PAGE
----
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Wednesday, March 6, 2013

Jake Tapper’s “The Lead” Debuts March 18

Today’s Lead: Jake Tapper’s “The Lead” Will Debut on CNN March 18
                The newest addition to CNN’s weekday afternoon line-up, The Lead with Jake Tapper, will premiere at 4 p.m. ET on Monday, March 18. Anchored by chief Washington correspondent Jake Tapper, the one-hour program will draw not only on Tapper’s deep knowledge of politics and national issues, but also seek to examine and advance stories across a wide range of topics that demonstrate his own curiosities and interests. Compelling headlines will come from around the country and the globe, from politics to money, sports to popular culture, based on news drivers of the day.
                Tapper’s prolific tweeting will extend to his program, which will aggregate and incorporate trends and response from social media into the reporting of stories that are part of the national consciousness. Users should follow @jaketapper and @theleadcnn. Original digital content including exclusive video and blog posts will appear on beginning March 18.  

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Anonymous said...

No way i the world a show on CNN will exist without
the talking heads.

Anonymous said...

Jake Tapper is well known for his coverage of the White House and all political matters. I am a bit surprised that they are emphasizing his coverage of sports and culture - he will cover the big story no matter what it is. This sounds like a Zucker idea but I'm afraid it may backfire. Tapper has a dry wit that personally, I really like but he isn't the flashy type like Cuomo. Can he really cover something like the Arias trial or Nascar and it still come across as genuine or believable? I can't wait to tune in and see but it does seem like an odd match.

Anonymous said...

Give CNN credit for realizing they need to get into shows that are something other than politics. That format is getting old and CNN need diverse programs. You make a very good point about Chris Cuomo being suited for such a show. It will be interesting to see what the show looks like. The average person does not follow the TV biz that closely and politics is not the dominating news that many think it is. There is plenty of other news that cable news fails to mention. In many ways it's a smart move for CNN to get away from news that is solely politically centered. You eventually get to a point where you max out viewers.

Anonymous said...

I don't think Jake Tapper can carry an hour solo.

Anonymous said...

Jake wasn't all that impressive when he subbed on 360.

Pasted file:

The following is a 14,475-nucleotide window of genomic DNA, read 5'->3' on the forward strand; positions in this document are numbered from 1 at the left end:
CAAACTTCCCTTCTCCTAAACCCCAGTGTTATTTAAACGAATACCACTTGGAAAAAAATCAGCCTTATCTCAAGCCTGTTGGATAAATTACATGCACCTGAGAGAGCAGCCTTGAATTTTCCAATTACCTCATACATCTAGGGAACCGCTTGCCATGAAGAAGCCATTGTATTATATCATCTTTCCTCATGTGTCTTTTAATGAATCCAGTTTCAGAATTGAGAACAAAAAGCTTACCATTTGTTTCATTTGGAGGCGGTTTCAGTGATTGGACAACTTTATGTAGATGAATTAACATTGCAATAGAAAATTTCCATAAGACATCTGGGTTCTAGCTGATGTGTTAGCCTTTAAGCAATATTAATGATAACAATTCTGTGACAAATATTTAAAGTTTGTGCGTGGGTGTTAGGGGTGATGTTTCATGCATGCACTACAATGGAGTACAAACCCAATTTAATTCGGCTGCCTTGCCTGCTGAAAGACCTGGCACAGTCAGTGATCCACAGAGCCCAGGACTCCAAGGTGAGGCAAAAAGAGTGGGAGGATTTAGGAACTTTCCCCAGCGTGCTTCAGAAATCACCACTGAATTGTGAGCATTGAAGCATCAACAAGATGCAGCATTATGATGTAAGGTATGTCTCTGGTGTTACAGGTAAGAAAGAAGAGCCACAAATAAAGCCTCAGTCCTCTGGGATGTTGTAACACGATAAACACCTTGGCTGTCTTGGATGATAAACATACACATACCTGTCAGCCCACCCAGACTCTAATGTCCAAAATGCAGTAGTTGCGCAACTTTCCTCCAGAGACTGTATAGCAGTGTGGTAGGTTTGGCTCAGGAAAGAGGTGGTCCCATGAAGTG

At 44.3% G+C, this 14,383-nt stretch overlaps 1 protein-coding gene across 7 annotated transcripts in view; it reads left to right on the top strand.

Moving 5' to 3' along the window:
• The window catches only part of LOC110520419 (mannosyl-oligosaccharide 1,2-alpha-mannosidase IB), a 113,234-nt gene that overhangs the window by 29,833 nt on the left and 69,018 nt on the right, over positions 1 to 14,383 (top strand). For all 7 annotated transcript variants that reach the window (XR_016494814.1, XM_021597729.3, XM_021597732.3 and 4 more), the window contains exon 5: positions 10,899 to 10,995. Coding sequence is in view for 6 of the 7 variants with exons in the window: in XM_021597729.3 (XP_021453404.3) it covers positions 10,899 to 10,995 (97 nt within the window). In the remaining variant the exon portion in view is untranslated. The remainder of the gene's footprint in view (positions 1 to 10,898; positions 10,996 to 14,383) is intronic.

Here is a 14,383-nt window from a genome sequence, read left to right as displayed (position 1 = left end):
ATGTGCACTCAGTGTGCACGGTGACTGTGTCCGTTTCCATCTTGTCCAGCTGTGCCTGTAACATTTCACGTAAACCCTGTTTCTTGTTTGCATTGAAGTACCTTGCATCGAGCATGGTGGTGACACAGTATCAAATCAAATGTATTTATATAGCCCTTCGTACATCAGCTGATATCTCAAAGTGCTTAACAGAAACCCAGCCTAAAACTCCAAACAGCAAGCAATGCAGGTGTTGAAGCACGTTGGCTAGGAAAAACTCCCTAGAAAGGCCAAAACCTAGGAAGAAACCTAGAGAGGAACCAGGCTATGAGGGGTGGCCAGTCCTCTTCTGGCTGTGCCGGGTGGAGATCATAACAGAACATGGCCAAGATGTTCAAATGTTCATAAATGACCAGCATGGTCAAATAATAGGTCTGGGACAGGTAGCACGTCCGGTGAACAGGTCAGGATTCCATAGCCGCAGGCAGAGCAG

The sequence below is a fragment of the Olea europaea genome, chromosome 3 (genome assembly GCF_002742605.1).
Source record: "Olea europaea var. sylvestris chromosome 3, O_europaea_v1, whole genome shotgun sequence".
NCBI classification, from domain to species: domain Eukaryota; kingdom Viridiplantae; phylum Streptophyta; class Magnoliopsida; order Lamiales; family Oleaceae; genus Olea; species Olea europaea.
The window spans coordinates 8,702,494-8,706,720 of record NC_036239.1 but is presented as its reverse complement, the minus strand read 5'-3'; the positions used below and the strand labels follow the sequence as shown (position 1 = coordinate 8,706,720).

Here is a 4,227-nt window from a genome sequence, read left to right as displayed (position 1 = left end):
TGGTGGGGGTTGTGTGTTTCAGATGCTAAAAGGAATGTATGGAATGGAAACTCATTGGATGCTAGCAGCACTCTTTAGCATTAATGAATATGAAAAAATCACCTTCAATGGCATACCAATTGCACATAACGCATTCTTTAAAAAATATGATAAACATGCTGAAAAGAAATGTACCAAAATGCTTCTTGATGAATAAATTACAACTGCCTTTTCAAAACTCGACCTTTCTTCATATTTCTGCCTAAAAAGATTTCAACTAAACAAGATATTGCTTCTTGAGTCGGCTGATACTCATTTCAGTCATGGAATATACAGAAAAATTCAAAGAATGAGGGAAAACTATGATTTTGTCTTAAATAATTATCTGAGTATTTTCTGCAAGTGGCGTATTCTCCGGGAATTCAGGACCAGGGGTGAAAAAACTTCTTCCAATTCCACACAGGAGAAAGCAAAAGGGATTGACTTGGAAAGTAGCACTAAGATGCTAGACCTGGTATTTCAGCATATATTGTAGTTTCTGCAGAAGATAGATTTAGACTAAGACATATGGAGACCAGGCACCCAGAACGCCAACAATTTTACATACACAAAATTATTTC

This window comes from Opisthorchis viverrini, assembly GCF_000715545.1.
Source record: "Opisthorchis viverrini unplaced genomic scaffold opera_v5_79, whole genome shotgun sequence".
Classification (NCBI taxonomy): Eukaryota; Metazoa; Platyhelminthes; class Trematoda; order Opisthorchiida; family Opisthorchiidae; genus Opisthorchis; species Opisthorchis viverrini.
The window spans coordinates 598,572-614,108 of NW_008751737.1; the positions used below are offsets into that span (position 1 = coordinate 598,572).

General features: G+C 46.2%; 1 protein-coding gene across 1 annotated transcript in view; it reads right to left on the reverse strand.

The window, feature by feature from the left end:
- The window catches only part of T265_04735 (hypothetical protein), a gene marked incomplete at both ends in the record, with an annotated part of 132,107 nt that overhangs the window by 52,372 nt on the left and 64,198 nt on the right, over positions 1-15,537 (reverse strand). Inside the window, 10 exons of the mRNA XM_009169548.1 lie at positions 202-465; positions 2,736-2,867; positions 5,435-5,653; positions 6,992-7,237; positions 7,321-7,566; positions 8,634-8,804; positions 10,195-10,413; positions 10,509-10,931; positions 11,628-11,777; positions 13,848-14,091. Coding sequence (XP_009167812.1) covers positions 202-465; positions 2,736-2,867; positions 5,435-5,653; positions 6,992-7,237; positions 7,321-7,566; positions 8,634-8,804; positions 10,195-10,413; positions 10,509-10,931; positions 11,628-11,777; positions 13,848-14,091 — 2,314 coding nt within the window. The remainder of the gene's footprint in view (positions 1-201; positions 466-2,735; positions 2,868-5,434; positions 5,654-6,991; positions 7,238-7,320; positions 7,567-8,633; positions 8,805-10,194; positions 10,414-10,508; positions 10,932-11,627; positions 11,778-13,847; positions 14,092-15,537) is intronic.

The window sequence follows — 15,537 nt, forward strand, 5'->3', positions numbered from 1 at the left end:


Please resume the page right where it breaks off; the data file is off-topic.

Anonymous said...

It's true that when he filled in as the anchor on 360
he was not that good. Anchoring and show hosting
are gifts. Not just anyone can do it. CNN should really
understand this more than anyone. Create better
shows and knock it off with those ridiculous panels.
CNN is just awful at TV. Find ways to make the news
interesting. Opinions are like heads we all have one.

Anonymous said...

IMHO, it would be better for CNN if they were more freestyle dayside. Keep Around The World and whatever brand new morning show but make the other hours more viewer friendly with guests. not pundit panels. The guests could run from filmmakers,authors musicians,poets,writers,photographers,journalists and people from all around the round who have interesting stories we need to know about. Go with real time, CNN should be live tweeting the news with fresh content every 30 minutes. Lose the anchor desk and have an open set that follows the news as it is unfolding, trends. The pundits do need to go. We all know what they are going to say . CNN should be more unpredictable. That is the only way to build an audience for The Lead, TSR and prime time shows on CNN. CNN looses too much ground during critical dayside hours. CNN is not giving viewers a reason to watch the network but plenty of reason to turn away from CNN and not come back.

Anonymous said...

I agree with most of these negative comments, but most importantly, when Jake subbed on 360, he had a really bad 'five o'clock shadow,' and it showed badly on my HD flat screen TV.
Anchors must be more sensitive to what is now seen by the viewers.
Our capablities to see every detail
is overwhelming, to say the least.
Good looking people can be called out in an instant.